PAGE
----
Brandon Hagel, Season Previews, Steven Stamkos, Tampa Bay Lightning, Tampa Bay Lightning Season Preview, Victor Hedman

Lightning’s 3 Best Contracts for the 2023-24 NHL Season

Well, it’s that time of the year again. With September on the calendar, we are just a few weeks away from the start of training camp, which means we can take a long look at the Tampa Bay Lightning’s roster for THW’s yearly best and worst contract articles.

Today, we are going to discuss Tampa Bay’s best contracts, because I honestly believe the Lightning still features some of the smartest signings in the league that bring with them value that keeps the team competitive. Sure, they are in a cap crunch that has forced the departure of core players in free agency, but that is the nature of a stagnant salary cap. General manager Julien BriseBois has worked magic (for the most part) and found ways to keep the team competitive for the Stanley Cup by locking up his core to reasonable long-term extensions while acquiring value players when they come available on the trade market.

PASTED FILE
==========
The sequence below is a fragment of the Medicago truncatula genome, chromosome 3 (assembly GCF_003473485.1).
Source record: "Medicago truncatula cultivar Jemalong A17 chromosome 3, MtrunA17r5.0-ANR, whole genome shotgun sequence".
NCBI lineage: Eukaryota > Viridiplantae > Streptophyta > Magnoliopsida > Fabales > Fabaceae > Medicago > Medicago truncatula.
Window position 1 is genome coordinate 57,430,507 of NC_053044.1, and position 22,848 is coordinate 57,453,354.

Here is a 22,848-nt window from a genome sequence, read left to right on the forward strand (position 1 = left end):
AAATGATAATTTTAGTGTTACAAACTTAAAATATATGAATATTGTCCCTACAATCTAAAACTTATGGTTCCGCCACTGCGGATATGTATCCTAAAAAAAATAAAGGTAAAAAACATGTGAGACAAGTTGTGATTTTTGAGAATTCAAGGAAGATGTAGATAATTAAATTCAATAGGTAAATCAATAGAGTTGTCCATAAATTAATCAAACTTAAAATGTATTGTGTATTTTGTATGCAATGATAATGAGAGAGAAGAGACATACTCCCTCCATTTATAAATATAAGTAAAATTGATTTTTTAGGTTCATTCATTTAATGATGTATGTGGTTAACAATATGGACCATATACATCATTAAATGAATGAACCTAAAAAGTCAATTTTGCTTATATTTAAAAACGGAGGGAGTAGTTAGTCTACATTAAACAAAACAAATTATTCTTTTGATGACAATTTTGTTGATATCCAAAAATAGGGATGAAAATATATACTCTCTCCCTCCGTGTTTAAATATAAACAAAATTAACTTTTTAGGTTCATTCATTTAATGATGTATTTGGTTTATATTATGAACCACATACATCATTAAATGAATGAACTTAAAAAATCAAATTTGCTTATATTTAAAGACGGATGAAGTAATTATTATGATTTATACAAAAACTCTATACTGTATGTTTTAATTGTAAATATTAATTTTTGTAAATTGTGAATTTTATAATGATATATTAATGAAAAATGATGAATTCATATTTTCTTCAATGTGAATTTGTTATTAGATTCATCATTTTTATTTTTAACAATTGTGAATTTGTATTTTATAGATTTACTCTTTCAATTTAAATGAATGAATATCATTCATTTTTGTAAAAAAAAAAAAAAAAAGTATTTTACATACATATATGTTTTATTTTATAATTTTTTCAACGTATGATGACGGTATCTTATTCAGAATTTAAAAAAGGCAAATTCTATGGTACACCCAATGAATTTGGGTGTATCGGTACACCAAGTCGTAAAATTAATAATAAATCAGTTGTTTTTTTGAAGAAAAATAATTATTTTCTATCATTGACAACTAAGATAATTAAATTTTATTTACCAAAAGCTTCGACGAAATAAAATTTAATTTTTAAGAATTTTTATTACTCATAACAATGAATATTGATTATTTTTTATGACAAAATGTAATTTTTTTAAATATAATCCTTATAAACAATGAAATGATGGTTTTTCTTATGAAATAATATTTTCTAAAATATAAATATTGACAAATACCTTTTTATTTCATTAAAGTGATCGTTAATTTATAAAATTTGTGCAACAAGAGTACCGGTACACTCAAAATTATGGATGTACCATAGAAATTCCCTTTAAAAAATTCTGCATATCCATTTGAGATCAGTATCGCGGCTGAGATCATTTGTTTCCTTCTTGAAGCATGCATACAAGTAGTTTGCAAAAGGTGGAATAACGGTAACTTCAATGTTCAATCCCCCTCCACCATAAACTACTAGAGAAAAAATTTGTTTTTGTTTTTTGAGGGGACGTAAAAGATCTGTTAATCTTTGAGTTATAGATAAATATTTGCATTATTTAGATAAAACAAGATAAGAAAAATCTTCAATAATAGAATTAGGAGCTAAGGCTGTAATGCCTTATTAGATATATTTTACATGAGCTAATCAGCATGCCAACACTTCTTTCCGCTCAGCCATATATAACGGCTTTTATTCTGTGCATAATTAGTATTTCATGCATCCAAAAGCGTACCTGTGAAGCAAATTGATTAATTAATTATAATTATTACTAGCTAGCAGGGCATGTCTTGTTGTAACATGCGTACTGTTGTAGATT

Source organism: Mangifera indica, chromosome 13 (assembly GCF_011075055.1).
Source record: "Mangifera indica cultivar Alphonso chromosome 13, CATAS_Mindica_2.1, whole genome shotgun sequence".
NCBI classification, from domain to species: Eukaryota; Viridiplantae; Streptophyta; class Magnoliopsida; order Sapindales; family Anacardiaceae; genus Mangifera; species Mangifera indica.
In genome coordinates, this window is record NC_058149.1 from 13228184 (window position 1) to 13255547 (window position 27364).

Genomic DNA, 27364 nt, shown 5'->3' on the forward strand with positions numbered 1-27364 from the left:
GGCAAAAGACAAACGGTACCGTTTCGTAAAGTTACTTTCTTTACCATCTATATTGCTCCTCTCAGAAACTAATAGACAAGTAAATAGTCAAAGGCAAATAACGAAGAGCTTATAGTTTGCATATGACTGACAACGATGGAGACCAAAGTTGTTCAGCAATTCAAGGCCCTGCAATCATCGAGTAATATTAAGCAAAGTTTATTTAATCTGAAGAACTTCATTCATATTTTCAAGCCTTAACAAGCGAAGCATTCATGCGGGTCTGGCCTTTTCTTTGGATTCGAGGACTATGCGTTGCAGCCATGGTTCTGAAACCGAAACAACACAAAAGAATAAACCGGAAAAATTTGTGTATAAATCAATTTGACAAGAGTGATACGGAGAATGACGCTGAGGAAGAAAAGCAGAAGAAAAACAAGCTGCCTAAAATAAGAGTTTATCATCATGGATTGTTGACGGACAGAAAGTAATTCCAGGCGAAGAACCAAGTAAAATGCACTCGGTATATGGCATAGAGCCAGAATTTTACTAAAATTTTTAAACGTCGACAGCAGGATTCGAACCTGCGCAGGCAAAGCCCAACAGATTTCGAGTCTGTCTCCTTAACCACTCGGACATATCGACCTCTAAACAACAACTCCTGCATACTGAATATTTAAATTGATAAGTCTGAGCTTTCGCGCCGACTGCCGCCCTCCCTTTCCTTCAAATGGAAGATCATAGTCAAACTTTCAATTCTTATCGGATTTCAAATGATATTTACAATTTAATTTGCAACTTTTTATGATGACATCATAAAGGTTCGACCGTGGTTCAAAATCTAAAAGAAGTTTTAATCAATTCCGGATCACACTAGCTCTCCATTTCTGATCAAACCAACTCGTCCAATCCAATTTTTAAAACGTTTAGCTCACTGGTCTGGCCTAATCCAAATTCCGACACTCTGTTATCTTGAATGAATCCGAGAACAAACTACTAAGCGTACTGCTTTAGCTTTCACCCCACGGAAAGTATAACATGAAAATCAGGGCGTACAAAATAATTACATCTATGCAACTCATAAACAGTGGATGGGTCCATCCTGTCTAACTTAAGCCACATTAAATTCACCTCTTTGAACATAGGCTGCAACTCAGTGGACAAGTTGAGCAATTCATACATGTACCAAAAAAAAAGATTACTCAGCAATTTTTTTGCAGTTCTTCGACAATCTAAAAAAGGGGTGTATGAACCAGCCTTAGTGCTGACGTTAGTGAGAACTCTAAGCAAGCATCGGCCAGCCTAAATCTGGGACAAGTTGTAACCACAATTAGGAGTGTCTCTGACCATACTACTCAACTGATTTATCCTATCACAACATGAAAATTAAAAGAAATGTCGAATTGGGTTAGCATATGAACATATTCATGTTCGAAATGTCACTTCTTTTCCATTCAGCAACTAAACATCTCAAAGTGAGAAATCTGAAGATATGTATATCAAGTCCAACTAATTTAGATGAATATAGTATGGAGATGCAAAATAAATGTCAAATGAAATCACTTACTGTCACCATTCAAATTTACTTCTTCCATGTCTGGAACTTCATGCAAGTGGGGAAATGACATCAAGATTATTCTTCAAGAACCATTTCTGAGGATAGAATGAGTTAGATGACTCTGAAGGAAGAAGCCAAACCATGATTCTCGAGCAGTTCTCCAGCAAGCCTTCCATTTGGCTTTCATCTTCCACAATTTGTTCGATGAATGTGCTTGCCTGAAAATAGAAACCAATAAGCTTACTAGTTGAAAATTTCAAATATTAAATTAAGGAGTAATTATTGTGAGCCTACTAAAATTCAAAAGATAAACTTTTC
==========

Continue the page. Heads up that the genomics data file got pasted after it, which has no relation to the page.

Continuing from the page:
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You can make an argument for any number of players with Tampa Bay heading into the 2023-24 season, but for now, here are my top three contracts for the Lightning.

Honorable Mentions: Brent Seabrook & Mikey Eyssimont